The password is dead: security expert

Numerous online companies have had private user information compromised
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Hackers have recently exposed thousands of usernames and passwords on the Internet. Two of the most recent breaches include Yahoo Mail and Bell Canada.

This has called into question the security of passwords all together.

Cyber security expert Jose Fernandez of l’école Polytechnique said as long as passwords, encrypted or not, are stored in databases, hackers will inevitably be able to gain access.

"The password, as we know it, is dead," he said.

Fernandez vows two-factor authentication is the key.

“You would you a device or a phone, and that phone generates a one-time password, it’s a code that changes every minute,” Fernandez said.

That code would be used in conjunction with your password, so even if your password is revealed, a hacker could not gain access without your rotating security code.

Some services use two-factor authentication already, like Google, Facebook and Twitter, but all services use different tools and platforms, making the whole process unfriendly.

“We want, as users, to have one app on the phone in which we have a code for my Google, Facebook, Twitter and for any website that I log onto.” Fernandez said. “Right now, there is not a standard that has imposed itself.”

Fernandez said for any standard to be established, competitors would have to band together.

Companies who hold confidential user information, like how retailers collect credit card numbers, could do more to protect private data, Fernandez said.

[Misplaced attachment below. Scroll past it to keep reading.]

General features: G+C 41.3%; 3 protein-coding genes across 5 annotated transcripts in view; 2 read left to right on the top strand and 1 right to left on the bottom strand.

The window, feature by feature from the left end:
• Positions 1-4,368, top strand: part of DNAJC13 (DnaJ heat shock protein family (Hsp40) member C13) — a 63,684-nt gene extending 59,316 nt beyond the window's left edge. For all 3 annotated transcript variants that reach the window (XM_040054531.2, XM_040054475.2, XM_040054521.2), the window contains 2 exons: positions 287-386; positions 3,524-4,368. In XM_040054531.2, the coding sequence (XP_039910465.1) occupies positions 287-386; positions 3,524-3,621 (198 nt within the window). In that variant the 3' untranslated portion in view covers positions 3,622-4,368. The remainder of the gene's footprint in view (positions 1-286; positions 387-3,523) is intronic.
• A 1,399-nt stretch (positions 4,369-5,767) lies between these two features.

“They’re not feeling the legal actions, and they’re not feeling the financial pain,” he said, so they’re not investing enough and hiring the right people to build the fortress around their servers.

A recent private-member’s bill to amend the Personal Information Protection and Electronic Documents Act was put forward in the House of Commons, but was defeated by the Conservatives during second reading on January 29th, 2014.

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  1. Ken Jennings posted on 02/04/2014 12:43 PM
    Well spoken Jose.

    I think that we do not have to go as far as 2FA to solve the problem for most of the people.

    Just eliminating the storage of STATIC passwords with One Time Passwords tools like URQUI and Clef would go a LONG way to stopping hackers
  2. Miranda posted on 02/05/2014 12:30 PM
    I cannot agree more with Fernadez about the necessity of a two-factor authentication solution. However, you should be careful as to which 2fa solutions you’re using because many are in-band, which mean they are still vulnerable to man in the middle attacks (MITM). The only way around MITM is 2fa solutions that are out of band. And yes, most 2fa systems are annoying for the user, like Google Authenticator and Facebook (which are also in band). I found a company who does it right, Toopher! They have the most user friendly solution I have experienced so far. It’s like they shaped the whole process around making the user actually WANT to use it. Toopher has an option to automate authentication that is seemingly invisible to the user. I absolutely love it! If you happen to use WordPress or LastPass you should try out the Toopher plug-in and see for yourself!
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